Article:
They have had defensive breakdowns and offensive slowdowns. They have played in spurts, and then not played at all. At times it’s been a lack of production from the bench, at others it’s been the starters. This latest collapse, though, stands out for being so thoroughly definitive.
After playing one of their best halves of the season, the Celtics simply collapsed and it was on everyone. From the time Rajon Rondo knocked down a 3-pointer with 7:16 left in the third quarter to the moment Tony Allen mercifully made a pair of free throws at the 1:33 mark, they were outscored 19-0.
They turned it over five times during that stretch and allowed the Magic to make four 3-pointers; the one thing they absolutely do not want to surrender against Orlando. When the third quarter was over, the scoreboard had been tilted 25 points in the Magic’s favor and a day that could have served as a springboard for bigger and better things, became just another chance to vent.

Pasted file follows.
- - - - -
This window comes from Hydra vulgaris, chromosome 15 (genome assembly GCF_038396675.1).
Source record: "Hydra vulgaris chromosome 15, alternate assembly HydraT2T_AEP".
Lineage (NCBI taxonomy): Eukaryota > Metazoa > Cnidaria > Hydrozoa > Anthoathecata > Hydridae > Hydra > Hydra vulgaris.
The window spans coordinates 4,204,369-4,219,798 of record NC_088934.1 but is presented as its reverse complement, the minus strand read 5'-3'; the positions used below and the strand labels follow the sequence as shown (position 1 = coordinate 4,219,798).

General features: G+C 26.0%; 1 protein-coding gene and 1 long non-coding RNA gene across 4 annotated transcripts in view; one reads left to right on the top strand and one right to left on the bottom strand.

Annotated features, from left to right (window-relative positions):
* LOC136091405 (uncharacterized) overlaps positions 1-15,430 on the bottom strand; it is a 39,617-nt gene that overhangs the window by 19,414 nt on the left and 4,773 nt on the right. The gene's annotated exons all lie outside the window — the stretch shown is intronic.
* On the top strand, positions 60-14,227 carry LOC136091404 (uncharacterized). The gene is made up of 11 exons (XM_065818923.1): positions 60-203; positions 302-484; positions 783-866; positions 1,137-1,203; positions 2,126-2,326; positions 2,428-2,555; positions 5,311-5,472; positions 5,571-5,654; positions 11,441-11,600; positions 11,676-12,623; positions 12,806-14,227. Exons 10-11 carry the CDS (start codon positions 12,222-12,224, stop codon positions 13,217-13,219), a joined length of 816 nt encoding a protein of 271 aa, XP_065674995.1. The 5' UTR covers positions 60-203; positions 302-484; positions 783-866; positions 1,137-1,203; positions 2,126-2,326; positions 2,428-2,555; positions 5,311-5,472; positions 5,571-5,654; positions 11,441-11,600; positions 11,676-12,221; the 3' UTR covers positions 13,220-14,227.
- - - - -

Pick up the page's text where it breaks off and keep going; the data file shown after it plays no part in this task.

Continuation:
“We were making up our own coverages, defensively, switching,” Rivers said. “We gave up nine points on switches that we never switch.”
Then Rivers said what might serve as the team epitaph if they can’t get their act together: “I love our team,” he said. “But we tend to be front runners.”
There can be no more damning statement for this team then that one. The front-running charge is one they fought during the championship run in the playoffs and it stayed with them last season after their 29-2 start. Here we are in the winter of 2010 and it still haunts them.
“There’s no excuses for that,” Kevin Garnett said and he’s right. “There’s no answers for that and we just got to lock in. For some reason, third quarters have been kicking our behinds this year. We just got to get better at it. Period.”
In fairness to Garnett and the rest of the Celtics, what else could they say? If they had the answer they would fix it. If they knew the problem they would address it.
The coach and the players continue to talk about execution and attention to detail, but at some point, perhaps these things can’t be fixed. The burden is on them to prove otherwise.